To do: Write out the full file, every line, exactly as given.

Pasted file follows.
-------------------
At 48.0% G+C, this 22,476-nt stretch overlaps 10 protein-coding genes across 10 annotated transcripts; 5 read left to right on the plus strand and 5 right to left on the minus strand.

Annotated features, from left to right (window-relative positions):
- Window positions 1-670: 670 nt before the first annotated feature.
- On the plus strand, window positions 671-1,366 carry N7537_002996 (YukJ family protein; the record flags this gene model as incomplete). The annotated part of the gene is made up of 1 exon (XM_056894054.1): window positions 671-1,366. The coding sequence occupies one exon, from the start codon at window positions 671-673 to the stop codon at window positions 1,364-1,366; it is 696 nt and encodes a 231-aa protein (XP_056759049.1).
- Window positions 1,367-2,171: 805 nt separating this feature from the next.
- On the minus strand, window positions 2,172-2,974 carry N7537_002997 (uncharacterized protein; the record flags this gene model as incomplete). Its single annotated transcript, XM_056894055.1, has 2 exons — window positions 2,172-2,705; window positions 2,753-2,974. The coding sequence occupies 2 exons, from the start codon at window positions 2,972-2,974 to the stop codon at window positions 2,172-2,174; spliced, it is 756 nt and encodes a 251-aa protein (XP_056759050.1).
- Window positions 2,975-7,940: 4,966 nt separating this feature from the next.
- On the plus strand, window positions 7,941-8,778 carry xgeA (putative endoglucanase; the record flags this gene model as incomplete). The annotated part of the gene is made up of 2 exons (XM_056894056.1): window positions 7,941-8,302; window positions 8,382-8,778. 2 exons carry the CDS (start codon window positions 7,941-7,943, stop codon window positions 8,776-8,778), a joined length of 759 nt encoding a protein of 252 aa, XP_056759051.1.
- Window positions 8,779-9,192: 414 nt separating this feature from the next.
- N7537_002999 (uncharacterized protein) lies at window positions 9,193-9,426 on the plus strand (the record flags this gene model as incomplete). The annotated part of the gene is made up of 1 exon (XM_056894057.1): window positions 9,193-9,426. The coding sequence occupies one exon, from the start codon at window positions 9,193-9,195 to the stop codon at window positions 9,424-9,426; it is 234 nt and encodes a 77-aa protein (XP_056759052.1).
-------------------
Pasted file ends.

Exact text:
At 48.0% G+C, this 22,476-nt stretch overlaps 10 protein-coding genes across 10 annotated transcripts; 5 read left to right on the plus strand and 5 right to left on the minus strand.

Annotated features, from left to right (window-relative positions):
- Window positions 1-670: 670 nt before the first annotated feature.
- On the plus strand, window positions 671-1,366 carry N7537_002996 (YukJ family protein; the record flags this gene model as incomplete). The annotated part of the gene is made up of 1 exon (XM_056894054.1): window positions 671-1,366. The coding sequence occupies one exon, from the start codon at window positions 671-673 to the stop codon at window positions 1,364-1,366; it is 696 nt and encodes a 231-aa protein (XP_056759049.1).
- Window positions 1,367-2,171: 805 nt separating this feature from the next.
- On the minus strand, window positions 2,172-2,974 carry N7537_002997 (uncharacterized protein; the record flags this gene model as incomplete). Its single annotated transcript, XM_056894055.1, has 2 exons — window positions 2,172-2,705; window positions 2,753-2,974. The coding sequence occupies 2 exons, from the start codon at window positions 2,972-2,974 to the stop codon at window positions 2,172-2,174; spliced, it is 756 nt and encodes a 251-aa protein (XP_056759050.1).
- Window positions 2,975-7,940: 4,966 nt separating this feature from the next.
- On the plus strand, window positions 7,941-8,778 carry xgeA (putative endoglucanase; the record flags this gene model as incomplete). The annotated part of the gene is made up of 2 exons (XM_056894056.1): window positions 7,941-8,302; window positions 8,382-8,778. 2 exons carry the CDS (start codon window positions 7,941-7,943, stop codon window positions 8,776-8,778), a joined length of 759 nt encoding a protein of 252 aa, XP_056759051.1.
- Window positions 8,779-9,192: 414 nt separating this feature from the next.
- N7537_002999 (uncharacterized protein) lies at window positions 9,193-9,426 on the plus strand (the record flags this gene model as incomplete). The annotated part of the gene is made up of 1 exon (XM_056894057.1): window positions 9,193-9,426. The coding sequence occupies one exon, from the start codon at window positions 9,193-9,195 to the stop codon at window positions 9,424-9,426; it is 234 nt and encodes a 77-aa protein (XP_056759052.1).